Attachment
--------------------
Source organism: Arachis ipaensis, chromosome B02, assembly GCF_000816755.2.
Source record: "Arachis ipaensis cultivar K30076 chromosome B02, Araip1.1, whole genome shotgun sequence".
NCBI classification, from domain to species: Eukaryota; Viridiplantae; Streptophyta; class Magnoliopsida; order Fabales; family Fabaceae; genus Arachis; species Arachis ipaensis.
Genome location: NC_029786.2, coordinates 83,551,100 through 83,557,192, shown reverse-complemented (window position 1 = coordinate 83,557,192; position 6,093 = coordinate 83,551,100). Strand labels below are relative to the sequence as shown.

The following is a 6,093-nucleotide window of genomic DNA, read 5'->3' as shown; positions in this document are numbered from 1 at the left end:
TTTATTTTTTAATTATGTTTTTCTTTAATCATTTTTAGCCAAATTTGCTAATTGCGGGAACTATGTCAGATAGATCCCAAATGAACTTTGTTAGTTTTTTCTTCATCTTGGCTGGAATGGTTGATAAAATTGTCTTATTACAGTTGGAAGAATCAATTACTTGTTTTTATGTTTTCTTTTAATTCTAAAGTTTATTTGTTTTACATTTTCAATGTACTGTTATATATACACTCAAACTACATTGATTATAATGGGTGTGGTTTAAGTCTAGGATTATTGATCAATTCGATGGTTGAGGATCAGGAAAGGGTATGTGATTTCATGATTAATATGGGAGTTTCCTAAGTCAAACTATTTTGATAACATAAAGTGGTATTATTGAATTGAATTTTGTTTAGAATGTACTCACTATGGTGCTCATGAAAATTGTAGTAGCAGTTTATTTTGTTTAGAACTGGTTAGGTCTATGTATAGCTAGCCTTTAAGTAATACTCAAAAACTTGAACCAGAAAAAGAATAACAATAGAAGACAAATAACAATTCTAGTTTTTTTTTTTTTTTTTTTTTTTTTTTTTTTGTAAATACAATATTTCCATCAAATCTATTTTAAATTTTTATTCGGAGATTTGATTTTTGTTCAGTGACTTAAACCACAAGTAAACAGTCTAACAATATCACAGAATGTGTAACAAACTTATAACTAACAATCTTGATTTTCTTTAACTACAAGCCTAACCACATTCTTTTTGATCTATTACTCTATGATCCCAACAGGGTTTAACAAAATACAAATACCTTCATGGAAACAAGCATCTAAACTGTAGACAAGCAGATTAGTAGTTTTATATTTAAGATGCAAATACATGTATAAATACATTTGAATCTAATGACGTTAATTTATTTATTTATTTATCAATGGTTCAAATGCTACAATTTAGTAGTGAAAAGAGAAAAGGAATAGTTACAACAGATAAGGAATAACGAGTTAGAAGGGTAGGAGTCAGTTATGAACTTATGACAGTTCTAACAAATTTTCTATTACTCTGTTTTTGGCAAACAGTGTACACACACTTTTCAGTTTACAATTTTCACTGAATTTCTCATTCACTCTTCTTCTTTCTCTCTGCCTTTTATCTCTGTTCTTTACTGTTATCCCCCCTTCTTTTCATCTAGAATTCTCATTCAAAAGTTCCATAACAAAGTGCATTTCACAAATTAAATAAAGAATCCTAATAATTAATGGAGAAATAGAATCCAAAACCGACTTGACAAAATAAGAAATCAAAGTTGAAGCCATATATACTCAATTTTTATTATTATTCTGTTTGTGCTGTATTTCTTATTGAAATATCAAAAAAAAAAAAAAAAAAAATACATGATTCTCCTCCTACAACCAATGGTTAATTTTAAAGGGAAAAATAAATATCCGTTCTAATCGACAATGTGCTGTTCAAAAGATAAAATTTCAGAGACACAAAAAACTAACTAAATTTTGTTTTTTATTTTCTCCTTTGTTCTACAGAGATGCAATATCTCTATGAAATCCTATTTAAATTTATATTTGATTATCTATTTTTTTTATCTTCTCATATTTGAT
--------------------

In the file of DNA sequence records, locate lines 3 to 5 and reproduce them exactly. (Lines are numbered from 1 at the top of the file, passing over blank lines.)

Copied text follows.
NCBI classification, from domain to species: Eukaryota; Viridiplantae; Streptophyta; class Magnoliopsida; order Fabales; family Fabaceae; genus Arachis; species Arachis ipaensis.
Genome location: NC_029786.2, coordinates 83,551,100 through 83,557,192, shown reverse-complemented (window position 1 = coordinate 83,557,192; position 6,093 = coordinate 83,551,100). Strand labels below are relative to the sequence as shown.

The following is a 6,093-nucleotide window of genomic DNA, read 5'->3' as shown; positions in this document are numbered from 1 at the left end: